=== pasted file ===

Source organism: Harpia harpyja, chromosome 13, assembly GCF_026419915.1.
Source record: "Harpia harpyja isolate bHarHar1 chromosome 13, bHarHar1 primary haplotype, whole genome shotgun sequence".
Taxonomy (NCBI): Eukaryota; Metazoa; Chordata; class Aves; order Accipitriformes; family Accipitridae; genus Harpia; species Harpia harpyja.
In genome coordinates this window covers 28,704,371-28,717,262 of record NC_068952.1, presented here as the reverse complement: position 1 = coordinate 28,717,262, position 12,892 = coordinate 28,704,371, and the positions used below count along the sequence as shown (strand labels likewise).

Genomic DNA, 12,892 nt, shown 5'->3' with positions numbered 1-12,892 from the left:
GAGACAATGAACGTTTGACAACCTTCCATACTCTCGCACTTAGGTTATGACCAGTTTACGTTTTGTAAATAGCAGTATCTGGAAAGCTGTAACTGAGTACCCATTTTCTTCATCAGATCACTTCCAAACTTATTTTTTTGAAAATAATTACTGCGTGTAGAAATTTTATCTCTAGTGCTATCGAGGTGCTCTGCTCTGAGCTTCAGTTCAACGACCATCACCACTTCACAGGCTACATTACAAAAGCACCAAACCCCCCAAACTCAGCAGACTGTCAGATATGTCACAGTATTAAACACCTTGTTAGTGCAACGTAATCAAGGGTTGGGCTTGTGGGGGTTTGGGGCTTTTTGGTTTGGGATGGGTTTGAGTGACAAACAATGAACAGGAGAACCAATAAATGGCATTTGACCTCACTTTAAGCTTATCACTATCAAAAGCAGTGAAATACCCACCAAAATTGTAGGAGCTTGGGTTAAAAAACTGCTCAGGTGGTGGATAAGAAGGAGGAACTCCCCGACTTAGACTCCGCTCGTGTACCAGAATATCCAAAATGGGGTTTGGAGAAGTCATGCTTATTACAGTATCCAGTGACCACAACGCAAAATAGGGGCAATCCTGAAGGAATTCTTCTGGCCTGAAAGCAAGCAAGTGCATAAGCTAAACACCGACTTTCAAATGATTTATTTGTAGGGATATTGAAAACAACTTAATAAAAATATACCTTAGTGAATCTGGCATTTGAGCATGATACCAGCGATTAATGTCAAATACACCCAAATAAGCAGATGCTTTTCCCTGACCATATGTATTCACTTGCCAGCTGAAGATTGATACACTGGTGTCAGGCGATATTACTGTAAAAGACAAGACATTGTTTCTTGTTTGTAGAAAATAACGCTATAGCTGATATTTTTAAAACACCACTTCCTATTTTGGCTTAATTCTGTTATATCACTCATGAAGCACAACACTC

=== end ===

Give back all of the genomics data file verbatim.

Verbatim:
Source organism: Harpia harpyja, chromosome 13, assembly GCF_026419915.1.
Source record: "Harpia harpyja isolate bHarHar1 chromosome 13, bHarHar1 primary haplotype, whole genome shotgun sequence".
Taxonomy (NCBI): Eukaryota; Metazoa; Chordata; class Aves; order Accipitriformes; family Accipitridae; genus Harpia; species Harpia harpyja.
In genome coordinates this window covers 28,704,371-28,717,262 of record NC_068952.1, presented here as the reverse complement: position 1 = coordinate 28,717,262, position 12,892 = coordinate 28,704,371, and the positions used below count along the sequence as shown (strand labels likewise).

Genomic DNA, 12,892 nt, shown 5'->3' with positions numbered 1-12,892 from the left:
GAGACAATGAACGTTTGACAACCTTCCATACTCTCGCACTTAGGTTATGACCAGTTTACGTTTTGTAAATAGCAGTATCTGGAAAGCTGTAACTGAGTACCCATTTTCTTCATCAGATCACTTCCAAACTTATTTTTTTGAAAATAATTACTGCGTGTAGAAATTTTATCTCTAGTGCTATCGAGGTGCTCTGCTCTGAGCTTCAGTTCAACGACCATCACCACTTCACAGGCTACATTACAAAAGCACCAAACCCCCCAAACTCAGCAGACTGTCAGATATGTCACAGTATTAAACACCTTGTTAGTGCAACGTAATCAAGGGTTGGGCTTGTGGGGGTTTGGGGCTTTTTGGTTTGGGATGGGTTTGAGTGACAAACAATGAACAGGAGAACCAATAAATGGCATTTGACCTCACTTTAAGCTTATCACTATCAAAAGCAGTGAAATACCCACCAAAATTGTAGGAGCTTGGGTTAAAAAACTGCTCAGGTGGTGGATAAGAAGGAGGAACTCCCCGACTTAGACTCCGCTCGTGTACCAGAATATCCAAAATGGGGTTTGGAGAAGTCATGCTTATTACAGTATCCAGTGACCACAACGCAAAATAGGGGCAATCCTGAAGGAATTCTTCTGGCCTGAAAGCAAGCAAGTGCATAAGCTAAACACCGACTTTCAAATGATTTATTTGTAGGGATATTGAAAACAACTTAATAAAAATATACCTTAGTGAATCTGGCATTTGAGCATGATACCAGCGATTAATGTCAAATACACCCAAATAAGCAGATGCTTTTCCCTGACCATATGTATTCACTTGCCAGCTGAAGATTGATACACTGGTGTCAGGCGATATTACTGTAAAAGACAAGACATTGTTTCTTGTTTGTAGAAAATAACGCTATAGCTGATATTTTTAAAACACCACTTCCTATTTTGGCTTAATTCTGTTATATCACTCATGAAGCACAACACTC